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Outsiders vie for sporting acclaim
A total of 54 athletes (29 men and 25 women) have been nominated as hopefuls by their respective sporting association to contest the 2015 First Citizens Sports Foundation Sportsman and Sportswoman of the Year awards.
The First Citizens Sports Foundation, under the Distinguished Patronage of His Excellency, President of the Republic of T&T, Dr Anthony Carmona. The annual sports awards ceremony will take place on March 13, at Queen’s Hall, Port-of-Spain.
For the way in which he managed to carry on the good work into another year, a round of applause definitely needs to be targeted at Alistair Espinoza. At the Caribbean Championships in Santo Domingo, Dominican Republic, he played his part in Trinidad and Tobago finishing third in the overall team competition.
Apart from capturing a bronze medal with Will Lee at the inaugural Trinidad and Tobago International championships at the Eastern Regional Indoor Complex in Tacarigua, last May, Espinoza also paired up with Nicholas Bonkowsky to earn a bronze medal in the doubles at the Suriname International in November. He was also very outstanding in local competition.
One of the established faces on the local badminton scene going back to the early-2000s, it was Avril Plaza-Marcelle’s ability to maintain a consistent presence near the top of almost every event in which she competed in that made all the difference, last year.
At the Caribbean Championships in Santo Domingo, Dominican Republic, she took home the silver medal from the women’s doubles competition—along with her partner Leanna Castanada—earned a bronze medals in the women’s singles competition and the team event. There was another bronze performance in the women’s doubles at the T&T International in Tacarigua—this time with Kamasha Robertson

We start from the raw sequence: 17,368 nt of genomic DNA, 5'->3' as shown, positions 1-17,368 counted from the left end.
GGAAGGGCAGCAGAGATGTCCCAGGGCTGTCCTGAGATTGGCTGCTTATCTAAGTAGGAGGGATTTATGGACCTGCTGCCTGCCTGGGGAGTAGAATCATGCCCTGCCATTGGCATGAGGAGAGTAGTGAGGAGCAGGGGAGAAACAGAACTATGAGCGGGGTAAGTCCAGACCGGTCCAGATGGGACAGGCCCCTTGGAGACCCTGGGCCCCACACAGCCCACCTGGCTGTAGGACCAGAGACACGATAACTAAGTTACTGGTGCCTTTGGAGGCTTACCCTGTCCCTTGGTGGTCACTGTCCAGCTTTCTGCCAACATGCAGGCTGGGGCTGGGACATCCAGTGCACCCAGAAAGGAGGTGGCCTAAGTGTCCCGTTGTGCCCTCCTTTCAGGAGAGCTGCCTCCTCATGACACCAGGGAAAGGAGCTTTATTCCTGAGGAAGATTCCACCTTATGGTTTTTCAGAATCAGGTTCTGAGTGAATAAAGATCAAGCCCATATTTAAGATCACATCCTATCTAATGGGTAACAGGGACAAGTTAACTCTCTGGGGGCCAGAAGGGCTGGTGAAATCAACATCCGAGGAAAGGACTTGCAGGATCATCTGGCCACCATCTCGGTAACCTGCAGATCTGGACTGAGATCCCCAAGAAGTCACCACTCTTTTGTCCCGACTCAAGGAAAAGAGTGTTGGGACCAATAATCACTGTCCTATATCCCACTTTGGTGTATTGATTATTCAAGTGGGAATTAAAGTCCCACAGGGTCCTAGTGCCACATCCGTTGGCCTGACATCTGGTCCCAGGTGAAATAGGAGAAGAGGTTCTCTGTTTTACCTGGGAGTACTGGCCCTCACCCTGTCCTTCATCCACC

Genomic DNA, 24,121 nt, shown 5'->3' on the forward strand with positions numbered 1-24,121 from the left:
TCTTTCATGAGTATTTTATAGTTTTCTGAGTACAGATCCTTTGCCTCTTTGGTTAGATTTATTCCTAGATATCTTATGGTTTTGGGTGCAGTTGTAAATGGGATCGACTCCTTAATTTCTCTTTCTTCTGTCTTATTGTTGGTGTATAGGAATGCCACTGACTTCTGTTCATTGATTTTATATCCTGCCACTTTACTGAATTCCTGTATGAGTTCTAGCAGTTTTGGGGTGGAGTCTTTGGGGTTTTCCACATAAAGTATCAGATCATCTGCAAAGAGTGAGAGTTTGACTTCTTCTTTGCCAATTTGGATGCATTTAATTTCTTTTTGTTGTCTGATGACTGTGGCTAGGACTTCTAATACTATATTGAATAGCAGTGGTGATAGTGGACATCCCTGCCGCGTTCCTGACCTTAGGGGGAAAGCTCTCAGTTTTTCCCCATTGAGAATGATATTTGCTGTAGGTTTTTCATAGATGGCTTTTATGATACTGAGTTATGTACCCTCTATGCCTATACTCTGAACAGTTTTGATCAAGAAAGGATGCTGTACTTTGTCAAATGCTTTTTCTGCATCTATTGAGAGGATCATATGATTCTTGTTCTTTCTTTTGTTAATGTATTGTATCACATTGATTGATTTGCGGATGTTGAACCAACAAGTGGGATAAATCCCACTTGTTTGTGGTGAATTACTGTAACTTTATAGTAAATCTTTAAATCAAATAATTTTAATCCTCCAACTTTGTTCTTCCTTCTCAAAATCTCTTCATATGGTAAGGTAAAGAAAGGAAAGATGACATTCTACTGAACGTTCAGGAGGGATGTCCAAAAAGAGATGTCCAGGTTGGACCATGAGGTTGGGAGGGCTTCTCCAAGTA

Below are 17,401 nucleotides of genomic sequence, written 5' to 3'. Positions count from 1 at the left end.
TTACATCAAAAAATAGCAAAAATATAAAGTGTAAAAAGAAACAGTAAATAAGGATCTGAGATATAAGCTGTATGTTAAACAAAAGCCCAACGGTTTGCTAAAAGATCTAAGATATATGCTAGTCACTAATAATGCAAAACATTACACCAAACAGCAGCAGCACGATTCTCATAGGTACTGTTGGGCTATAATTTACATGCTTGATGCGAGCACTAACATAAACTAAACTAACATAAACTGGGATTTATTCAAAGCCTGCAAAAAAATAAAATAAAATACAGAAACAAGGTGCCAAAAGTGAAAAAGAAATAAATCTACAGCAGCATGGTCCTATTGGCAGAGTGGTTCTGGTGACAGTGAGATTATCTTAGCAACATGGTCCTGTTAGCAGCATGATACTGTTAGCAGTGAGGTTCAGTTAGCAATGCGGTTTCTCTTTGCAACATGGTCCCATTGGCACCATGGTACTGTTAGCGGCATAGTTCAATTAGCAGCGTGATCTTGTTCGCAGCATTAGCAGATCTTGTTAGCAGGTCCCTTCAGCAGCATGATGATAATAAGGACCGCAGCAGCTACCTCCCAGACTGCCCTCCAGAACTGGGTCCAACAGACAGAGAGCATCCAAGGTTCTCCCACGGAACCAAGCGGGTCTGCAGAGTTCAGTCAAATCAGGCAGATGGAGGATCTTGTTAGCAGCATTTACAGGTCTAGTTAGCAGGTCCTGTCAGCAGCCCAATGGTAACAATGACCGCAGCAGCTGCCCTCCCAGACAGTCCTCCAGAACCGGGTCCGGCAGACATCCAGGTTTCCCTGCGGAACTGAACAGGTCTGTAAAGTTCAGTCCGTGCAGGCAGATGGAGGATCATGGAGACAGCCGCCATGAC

There is a reason why Kelton Thomas finds himself at the top, year in, year out: focus. Alright, yes. There is also tenacity, determination, discipline and long-term planning. You are not going to achieve your goals without dipping into each of these barrels for sustenance. Thomas continued to serve as an example for others to follow as he challenged the world and held his own.
He earned a fifth-place finish in the lightweight (70 kg) division at the Joe Weider Amateur Mr. Olympia in Malaga, Spain, last June and also locked up sixth-place positions at Arnold Classic Europe in Madrid, the Joe Weider Olympia in England and the IFBB World Championships in Benidorm, Spain in the 75 kg category.
Thomas also demonstrated his qualities locally: during the TTBBF Championships at the Cascadia Hotel in St Ann’s on August 22, he captured the men’s 70 kg title ahead of Sanjay Lutchman and Cori Baynes.
Another one of several repeat nominees in this year’s First Citizens Sports Foundation Awards, Vanessa Hill’s consistency boils down to the qualities of focus and determination to hold the edge over her peers when it came to competition.
This she did at the Central American and Caribbean Championships in Nassau, Bahamas, where she won the gold medal in the women’s 166 cm C division. She also claimed two titles at the JC’s Gym & BFASM Inter-Island Championships in St Martin: the bikini overall and the bikini fitness class B competition.